Uber declined to comment on its API, but its integrations indicate user experience is very important, said Jeremy Epstein, mobile strategist at mobile agency Fetch.
“Uber is trying to keep the value very high,” he said. “They want to curate all of the partners that work with them to make sure that the brand experience is as high as it can possibly be.”
Beyond driving traffic and enhancing the user experience, APIs offer valuable data-sharing opportunities.
Deep-linking company Button, for example, which facilitates API partnerships within its marketplace, shares key transaction-level data between developers to add to their CRM, said CEO Mike Jaconi.
“They can use that as a publisher to sell ads in the future to consumers like you,” he said. “It’s affiliate marketing 101, but it doesn’t exist in the app world.”
Uber participates in Button’s marketplace, but its data-sharing offer is limited, Jaconi said: “In terms of the privacy and the components there, these guys are all pretty closed off in terms of sharing.”
At Lyft, individual partnership agreements dictate the extent of data sharing. Usually, it only forks over what it feels “enhances the user experience,” which depends on each partner’s specific needs and relationship, Nihalani said.
“The goal for our APIs are a little different than more advertising-focused APIs,” he explained. “It’s more of a communication API than a data-sharing API.”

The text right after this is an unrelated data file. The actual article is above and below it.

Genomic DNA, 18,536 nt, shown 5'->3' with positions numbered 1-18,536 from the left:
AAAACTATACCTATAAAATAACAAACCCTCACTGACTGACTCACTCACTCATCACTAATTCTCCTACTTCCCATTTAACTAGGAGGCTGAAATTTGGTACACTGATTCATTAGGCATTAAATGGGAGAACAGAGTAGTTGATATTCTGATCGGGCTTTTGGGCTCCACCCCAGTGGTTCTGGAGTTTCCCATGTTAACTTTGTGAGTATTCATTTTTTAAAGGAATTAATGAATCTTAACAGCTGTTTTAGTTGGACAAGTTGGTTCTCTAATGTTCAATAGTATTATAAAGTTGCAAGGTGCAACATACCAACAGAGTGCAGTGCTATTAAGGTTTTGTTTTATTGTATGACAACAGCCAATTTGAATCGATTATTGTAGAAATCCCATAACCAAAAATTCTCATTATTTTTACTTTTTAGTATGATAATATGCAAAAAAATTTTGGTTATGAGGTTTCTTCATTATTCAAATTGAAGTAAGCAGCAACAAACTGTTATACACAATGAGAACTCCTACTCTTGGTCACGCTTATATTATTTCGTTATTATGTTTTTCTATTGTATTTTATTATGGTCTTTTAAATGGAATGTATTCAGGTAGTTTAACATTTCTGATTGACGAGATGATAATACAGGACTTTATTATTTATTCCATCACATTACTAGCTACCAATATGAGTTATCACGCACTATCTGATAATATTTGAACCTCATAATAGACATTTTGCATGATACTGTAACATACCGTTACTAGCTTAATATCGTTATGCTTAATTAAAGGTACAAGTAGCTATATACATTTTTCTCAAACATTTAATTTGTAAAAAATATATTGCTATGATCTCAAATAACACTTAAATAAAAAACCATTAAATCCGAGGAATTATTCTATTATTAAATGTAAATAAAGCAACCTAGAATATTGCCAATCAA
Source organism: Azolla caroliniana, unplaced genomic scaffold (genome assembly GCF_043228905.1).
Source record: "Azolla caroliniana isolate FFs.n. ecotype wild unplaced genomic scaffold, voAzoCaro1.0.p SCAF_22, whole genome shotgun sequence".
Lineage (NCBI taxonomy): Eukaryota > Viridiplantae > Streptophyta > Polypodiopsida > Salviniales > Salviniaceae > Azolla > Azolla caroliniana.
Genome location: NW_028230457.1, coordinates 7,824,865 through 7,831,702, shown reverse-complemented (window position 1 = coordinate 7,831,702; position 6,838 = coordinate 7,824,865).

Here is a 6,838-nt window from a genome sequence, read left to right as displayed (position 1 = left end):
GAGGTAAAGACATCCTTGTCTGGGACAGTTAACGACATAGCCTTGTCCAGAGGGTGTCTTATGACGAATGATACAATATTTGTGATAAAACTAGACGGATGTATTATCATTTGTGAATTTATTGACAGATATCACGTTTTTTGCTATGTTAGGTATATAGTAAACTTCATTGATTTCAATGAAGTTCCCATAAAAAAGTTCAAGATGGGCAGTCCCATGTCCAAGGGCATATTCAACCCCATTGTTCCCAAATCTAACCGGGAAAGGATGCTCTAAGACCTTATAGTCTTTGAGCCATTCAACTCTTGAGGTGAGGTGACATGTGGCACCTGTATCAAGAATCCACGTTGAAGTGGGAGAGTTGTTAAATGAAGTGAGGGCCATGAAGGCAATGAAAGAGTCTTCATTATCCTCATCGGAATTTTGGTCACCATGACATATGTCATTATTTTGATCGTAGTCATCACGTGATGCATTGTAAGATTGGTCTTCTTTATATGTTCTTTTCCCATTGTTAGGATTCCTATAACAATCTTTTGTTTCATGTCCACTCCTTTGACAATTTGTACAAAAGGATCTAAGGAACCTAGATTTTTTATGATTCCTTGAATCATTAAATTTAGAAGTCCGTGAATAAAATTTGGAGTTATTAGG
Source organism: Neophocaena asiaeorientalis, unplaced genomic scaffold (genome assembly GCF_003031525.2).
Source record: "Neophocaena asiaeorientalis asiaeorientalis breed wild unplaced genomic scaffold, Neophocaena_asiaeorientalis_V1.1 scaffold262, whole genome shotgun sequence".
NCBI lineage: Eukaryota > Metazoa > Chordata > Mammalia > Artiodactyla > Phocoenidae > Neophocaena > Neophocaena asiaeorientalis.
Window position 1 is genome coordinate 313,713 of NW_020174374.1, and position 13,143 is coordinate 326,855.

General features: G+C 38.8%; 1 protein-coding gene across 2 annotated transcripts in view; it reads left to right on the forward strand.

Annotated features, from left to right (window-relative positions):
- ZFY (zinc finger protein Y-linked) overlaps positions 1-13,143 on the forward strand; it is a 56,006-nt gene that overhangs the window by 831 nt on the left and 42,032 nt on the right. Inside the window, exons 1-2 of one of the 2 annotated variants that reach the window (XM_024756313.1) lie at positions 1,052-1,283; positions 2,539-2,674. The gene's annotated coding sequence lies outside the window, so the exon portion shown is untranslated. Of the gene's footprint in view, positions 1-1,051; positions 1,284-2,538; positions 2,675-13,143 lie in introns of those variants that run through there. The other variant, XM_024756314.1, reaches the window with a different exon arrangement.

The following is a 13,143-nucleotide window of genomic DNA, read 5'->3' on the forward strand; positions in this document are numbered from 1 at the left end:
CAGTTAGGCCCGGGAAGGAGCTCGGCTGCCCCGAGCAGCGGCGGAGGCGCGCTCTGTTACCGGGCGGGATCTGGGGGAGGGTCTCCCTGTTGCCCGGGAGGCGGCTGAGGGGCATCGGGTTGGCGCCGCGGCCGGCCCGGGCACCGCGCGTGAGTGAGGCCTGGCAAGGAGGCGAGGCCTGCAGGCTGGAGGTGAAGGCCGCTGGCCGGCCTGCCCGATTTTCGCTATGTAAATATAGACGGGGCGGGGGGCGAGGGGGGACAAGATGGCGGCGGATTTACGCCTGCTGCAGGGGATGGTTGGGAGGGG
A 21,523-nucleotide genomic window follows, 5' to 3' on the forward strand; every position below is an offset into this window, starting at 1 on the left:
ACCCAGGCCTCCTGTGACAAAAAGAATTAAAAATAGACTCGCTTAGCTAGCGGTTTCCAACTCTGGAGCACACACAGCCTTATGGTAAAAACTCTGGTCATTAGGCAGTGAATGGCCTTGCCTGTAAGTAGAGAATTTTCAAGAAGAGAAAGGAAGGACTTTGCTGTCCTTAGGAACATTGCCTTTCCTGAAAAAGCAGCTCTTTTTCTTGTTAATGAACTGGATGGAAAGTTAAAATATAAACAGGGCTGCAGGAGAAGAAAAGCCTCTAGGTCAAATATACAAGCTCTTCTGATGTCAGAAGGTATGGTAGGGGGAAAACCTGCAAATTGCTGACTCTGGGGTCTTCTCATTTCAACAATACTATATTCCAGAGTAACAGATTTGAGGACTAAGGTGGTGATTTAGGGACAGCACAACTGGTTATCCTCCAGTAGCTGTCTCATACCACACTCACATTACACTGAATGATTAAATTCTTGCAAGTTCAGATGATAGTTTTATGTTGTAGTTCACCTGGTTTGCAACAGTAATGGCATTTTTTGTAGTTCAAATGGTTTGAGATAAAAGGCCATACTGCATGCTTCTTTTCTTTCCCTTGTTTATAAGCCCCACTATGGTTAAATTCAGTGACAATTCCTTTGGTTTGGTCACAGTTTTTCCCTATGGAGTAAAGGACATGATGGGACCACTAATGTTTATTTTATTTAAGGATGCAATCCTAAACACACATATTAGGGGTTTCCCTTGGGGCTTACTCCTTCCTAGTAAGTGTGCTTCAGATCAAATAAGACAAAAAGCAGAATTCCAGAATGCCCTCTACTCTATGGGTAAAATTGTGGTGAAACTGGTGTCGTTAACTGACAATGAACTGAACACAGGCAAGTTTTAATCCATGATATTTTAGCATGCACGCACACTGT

Despite limited data-sharing benefits, developers are quick to hook up with rideshares because of the associative brand value they offer. And as long as rideshares hold the leverage in these scenarios, they’re likely to keep their data private.
“We’ve seen parallels outside connected cars,” Fetch’s Epstein said. “Everyone was begging Snapchat to open up and they defiantly said no. We’re starting to see it open a bit more, but it’s all very tactical to keep that brand value as high as possible, because that’s what’s important for the future. Uber does not want to see a partnership that they did in a negative light.”
If these companies were to open up, they could offer their partners valuable location data while tapping into their transaction-level data to craft highly targeted and relevant messages. For example, Lyft could use data from a restaurant group to target people with personalized messages around what food they might be eating at a specific location.
But the reputational risks aren’t yet worth embracing these possibilities, Epstein said.
“They are not ready to say, ‘We are willing to risk our brand value a little bit to open it up,’ when people are lining up to partner with them.”
That time might not come for another five years, when connected cars are more common and partnerships become commoditized, Epstein said.
Until then, KPIs will remain basic. Lyft, for example, looks at metrics like increases in booked rides.
“As we develop more sophisticated data connections between partners, we’ll have more visibility and, from that, access to better data sets that we can measure,” Epstein said.
But if ride share companies keep their partnerships premium, it could edge developers who don’t make the cut out of the app ecosystem.
“On the web, everything you wanted started at Google,” Jaconi said. “On mobile, when you want to find your flight or answer a question, it starts in the app. That’s where the discovery and search part is seeing a bit of reshaping. It’s harder for apps to be found.
“There’s definitely a two-party system – the haves and the have-nots.”